On formal publication the responsibility for management will lie with the relevant publisher and/or repository. There is no long term support for data management after the project concludes. However the relatively small scale of the data outputs and their direct connection to formal narrative outputs makes the ongoing management as simple as it can be.

How will responsibilities for managing data activities be handled if substantive changes happen in the personnel overseeing the project's data, including a change of Principal Investigator?

In the case of a change of PI, responsibility will transfer to the contributing investigator, or to the IDRC program officer.

What resources will you require to implement your data management plan? What do you estimate the overall cost for data management to be?

The major costs of data management for the project are in time for management, curation and publication. These are included in the costs of the project under "consultancy" as part of the overall work package outlined in the proposal Neylon and Chan (2016). It is difficult to separate out a specific costs for Data Management Implementation from the overall project due to its nature.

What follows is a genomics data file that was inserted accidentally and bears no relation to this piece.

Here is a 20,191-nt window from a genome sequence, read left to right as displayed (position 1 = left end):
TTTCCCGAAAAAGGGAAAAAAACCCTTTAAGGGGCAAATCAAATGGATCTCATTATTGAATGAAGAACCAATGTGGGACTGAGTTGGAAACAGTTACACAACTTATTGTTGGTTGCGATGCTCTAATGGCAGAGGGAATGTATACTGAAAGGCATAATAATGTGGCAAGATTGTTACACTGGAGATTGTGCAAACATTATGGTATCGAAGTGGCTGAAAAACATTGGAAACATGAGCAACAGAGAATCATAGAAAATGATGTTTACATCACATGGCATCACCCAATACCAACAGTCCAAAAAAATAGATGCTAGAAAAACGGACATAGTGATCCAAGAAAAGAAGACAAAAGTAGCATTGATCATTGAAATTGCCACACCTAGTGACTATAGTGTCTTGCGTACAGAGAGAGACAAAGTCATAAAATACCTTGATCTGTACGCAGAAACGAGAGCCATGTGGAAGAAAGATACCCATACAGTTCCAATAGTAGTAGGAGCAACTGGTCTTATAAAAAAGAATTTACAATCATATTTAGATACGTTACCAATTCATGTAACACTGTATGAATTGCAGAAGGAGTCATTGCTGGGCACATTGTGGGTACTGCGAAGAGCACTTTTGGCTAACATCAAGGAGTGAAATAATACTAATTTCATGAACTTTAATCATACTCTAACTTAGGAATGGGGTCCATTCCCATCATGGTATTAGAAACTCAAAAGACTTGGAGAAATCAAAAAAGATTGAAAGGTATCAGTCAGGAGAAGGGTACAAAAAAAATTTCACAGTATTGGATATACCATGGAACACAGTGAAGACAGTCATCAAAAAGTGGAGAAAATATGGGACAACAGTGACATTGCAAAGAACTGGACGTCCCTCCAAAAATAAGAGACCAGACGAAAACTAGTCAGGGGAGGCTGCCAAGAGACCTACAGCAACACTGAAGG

Ethics and Legal Compliance

If your research project includes sensitive data, how will you ensure that it is securely managed and accessible only to approved members of the project?

Access to sensitive data, primarily audio, video and the related transcripts is maintained under access control through the Google Drive folders. Access is restricted to the PI, CI and IDRC program officer. At the conclusion of the project these files will be passed to IDRC for future management. The overall risk posed by these data are relatively small. No data is being held on patients or study populations but only on the projects themselves.

If applicable, what strategies will you undertake to address secondary uses of sensitive data?

There are insufficient resources to support secondary uses of sensitive data. The data collected will be described in narrative outputs and future use or access may be authorised by the holders of data that is not made publicly accessible. As far as possible we will release all data outputs through public repositories.

How will you manage legal, ethical, and intellectual property issues?

Legal, ethical and IPR issues are at the centre of the project. They are therefore subject to an ongoing discussion between the sponsor and the investigators. IP rights for the project are held by IDRC.

Grant title

Exploring the opportunities and challenges of implementing open research strategies within development institutions Neylon and Chan (2016).

References